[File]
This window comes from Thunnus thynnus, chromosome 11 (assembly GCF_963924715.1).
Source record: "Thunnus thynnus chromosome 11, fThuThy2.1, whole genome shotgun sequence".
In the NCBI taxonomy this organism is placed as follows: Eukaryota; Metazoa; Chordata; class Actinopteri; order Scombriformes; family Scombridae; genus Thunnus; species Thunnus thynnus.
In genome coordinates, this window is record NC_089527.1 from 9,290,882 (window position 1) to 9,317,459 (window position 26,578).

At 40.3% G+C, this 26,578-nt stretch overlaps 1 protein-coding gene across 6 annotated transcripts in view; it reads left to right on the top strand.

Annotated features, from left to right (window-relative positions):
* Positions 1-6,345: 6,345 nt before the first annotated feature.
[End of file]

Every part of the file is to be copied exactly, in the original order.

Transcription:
This window comes from Thunnus thynnus, chromosome 11 (assembly GCF_963924715.1).
Source record: "Thunnus thynnus chromosome 11, fThuThy2.1, whole genome shotgun sequence".
In the NCBI taxonomy this organism is placed as follows: Eukaryota; Metazoa; Chordata; class Actinopteri; order Scombriformes; family Scombridae; genus Thunnus; species Thunnus thynnus.
In genome coordinates, this window is record NC_089527.1 from 9,290,882 (window position 1) to 9,317,459 (window position 26,578).

At 40.3% G+C, this 26,578-nt stretch overlaps 1 protein-coding gene across 6 annotated transcripts in view; it reads left to right on the top strand.

Annotated features, from left to right (window-relative positions):
* Positions 1-6,345: 6,345 nt before the first annotated feature.